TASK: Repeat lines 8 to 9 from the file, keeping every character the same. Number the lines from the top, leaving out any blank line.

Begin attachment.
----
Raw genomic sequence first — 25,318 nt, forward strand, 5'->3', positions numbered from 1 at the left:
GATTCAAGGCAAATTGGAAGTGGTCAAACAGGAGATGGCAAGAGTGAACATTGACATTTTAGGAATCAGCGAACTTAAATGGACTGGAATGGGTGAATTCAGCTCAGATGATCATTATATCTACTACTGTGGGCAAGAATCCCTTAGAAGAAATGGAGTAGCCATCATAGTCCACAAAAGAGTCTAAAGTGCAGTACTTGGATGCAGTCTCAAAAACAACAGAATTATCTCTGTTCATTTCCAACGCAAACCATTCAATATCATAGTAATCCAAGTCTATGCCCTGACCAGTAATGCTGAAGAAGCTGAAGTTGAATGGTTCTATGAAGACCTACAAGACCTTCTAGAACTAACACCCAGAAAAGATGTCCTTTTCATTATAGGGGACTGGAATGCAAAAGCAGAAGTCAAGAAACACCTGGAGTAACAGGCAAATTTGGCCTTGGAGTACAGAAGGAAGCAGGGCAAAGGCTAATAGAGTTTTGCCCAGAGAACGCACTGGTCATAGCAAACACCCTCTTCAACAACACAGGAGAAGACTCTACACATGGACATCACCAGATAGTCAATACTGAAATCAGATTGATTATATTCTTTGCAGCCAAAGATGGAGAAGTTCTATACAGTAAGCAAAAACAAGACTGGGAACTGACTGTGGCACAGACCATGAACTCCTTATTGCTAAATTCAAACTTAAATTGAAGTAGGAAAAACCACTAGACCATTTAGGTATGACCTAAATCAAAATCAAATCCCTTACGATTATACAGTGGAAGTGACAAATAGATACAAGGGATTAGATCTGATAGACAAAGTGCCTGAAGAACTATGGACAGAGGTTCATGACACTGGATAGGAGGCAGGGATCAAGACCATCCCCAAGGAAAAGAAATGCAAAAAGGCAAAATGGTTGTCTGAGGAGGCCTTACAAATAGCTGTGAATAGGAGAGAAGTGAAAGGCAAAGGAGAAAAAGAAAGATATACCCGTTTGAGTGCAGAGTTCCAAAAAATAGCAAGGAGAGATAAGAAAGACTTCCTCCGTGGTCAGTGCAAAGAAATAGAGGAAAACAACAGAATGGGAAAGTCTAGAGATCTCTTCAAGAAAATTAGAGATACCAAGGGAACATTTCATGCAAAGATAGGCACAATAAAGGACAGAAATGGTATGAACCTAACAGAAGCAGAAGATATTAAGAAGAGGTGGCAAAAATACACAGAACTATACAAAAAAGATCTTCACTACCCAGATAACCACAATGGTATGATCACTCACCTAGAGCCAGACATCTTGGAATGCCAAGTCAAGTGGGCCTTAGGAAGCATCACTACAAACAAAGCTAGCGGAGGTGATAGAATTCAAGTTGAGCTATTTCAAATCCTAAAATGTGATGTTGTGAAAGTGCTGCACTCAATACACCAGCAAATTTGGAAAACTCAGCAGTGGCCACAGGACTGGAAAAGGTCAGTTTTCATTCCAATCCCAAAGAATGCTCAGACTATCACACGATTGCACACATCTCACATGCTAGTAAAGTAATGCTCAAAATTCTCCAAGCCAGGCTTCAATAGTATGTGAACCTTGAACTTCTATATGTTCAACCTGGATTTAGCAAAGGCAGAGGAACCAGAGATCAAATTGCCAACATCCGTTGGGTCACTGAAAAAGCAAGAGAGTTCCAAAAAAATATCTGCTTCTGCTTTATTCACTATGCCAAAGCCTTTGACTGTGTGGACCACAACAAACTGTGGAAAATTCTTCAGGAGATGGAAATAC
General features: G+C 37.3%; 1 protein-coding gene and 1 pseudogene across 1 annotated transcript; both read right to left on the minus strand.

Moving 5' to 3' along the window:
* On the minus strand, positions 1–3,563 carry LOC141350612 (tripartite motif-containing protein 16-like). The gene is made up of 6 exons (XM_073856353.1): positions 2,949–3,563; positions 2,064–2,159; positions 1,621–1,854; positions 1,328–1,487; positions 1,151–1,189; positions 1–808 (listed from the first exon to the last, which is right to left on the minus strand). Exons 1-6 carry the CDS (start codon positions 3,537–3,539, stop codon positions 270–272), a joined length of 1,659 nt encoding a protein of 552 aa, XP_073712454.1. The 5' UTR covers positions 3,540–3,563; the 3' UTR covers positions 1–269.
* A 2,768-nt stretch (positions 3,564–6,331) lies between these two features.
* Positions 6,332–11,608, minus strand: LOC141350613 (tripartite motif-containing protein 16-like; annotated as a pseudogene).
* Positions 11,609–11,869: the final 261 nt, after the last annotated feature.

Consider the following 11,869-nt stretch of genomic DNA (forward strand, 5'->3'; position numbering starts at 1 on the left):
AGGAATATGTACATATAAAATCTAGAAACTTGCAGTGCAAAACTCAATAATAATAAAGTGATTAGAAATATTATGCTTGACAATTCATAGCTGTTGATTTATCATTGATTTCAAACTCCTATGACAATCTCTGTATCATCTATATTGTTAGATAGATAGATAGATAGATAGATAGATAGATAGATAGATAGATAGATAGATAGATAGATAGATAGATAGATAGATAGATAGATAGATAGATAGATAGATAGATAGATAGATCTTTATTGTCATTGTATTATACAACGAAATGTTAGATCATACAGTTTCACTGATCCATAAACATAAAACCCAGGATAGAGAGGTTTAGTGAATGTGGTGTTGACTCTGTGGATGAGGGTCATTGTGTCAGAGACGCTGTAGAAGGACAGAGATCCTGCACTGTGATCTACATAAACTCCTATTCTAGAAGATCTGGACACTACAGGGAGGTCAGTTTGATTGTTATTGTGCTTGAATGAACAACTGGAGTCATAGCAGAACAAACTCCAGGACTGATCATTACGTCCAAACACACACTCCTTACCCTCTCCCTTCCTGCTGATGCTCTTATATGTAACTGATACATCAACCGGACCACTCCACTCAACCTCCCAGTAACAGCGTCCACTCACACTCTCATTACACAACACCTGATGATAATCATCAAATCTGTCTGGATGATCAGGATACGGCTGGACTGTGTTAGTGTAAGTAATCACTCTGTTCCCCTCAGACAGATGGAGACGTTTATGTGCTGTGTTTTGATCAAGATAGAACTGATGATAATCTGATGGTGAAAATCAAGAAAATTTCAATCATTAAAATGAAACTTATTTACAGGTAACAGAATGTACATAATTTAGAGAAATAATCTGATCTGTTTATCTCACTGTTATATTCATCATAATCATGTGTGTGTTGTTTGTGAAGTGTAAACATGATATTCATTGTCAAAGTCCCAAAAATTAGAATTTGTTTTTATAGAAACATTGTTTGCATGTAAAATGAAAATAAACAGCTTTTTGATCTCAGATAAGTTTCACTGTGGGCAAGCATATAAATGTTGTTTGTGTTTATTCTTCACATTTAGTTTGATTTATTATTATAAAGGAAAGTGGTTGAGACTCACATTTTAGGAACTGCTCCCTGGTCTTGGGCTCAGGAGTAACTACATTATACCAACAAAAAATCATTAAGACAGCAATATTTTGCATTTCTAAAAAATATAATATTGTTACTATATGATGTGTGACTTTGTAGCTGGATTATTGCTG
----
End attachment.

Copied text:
* Positions 11,609–11,869: the final 261 nt, after the last annotated feature.

Consider the following 11,869-nt stretch of genomic DNA (forward strand, 5'->3'; position numbering starts at 1 on the left):